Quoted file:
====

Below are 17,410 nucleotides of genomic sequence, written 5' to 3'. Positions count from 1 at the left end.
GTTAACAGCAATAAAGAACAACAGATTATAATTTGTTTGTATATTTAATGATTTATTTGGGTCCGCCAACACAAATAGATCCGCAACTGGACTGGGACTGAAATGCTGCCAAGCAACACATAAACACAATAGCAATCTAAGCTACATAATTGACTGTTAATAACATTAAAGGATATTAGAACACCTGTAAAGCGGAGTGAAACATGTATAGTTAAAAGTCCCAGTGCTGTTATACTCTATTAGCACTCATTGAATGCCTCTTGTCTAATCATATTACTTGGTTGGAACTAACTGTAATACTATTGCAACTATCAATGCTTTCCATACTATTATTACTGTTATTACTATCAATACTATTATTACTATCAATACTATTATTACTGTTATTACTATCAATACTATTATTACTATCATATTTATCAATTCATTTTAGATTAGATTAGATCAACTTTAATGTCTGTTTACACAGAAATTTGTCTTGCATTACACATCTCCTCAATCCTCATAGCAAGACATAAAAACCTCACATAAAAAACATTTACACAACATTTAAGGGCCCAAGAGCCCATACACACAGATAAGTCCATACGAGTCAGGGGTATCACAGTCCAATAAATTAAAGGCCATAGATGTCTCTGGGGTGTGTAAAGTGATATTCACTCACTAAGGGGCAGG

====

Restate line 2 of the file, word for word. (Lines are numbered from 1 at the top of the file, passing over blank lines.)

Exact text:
GTTAACAGCAATAAAGAACAACAGATTATAATTTGTTTGTATATTTAATGATTTATTTGGGTCCGCCAACACAAATAGATCCGCAACTGGACTGGGACTGAAATGCTGCCAAGCAACACATAAACACAATAGCAATCTAAGCTACATAATTGACTGTTAATAACATTAAAGGATATTAGAACACCTGTAAAGCGGAGTGAAACATGTATAGTTAAAAGTCCCAGTGCTGTTATACTCTATTAGCACTCATTGAATGCCTCTTGTCTAATCATATTACTTGGTTGGAACTAACTGTAATACTATTGCAACTATCAATGCTTTCCATACTATTATTACTGTTATTACTATCAATACTATTATTACTATCAATACTATTATTACTGTTATTACTATCAATACTATTATTACTATCATATTTATCAATTCATTTTAGATTAGATTAGATCAACTTTAATGTCTGTTTACACAGAAATTTGTCTTGCATTACACATCTCCTCAATCCTCATAGCAAGACATAAAAACCTCACATAAAAAACATTTACACAACATTTAAGGGCCCAAGAGCCCATACACACAGATAAGTCCATACGAGTCAGGGGTATCACAGTCCAATAAATTAAAGGCCATAGATGTCTCTGGGGTGTGTAAAGTGATATTCACTCACTAAGGGGCAGG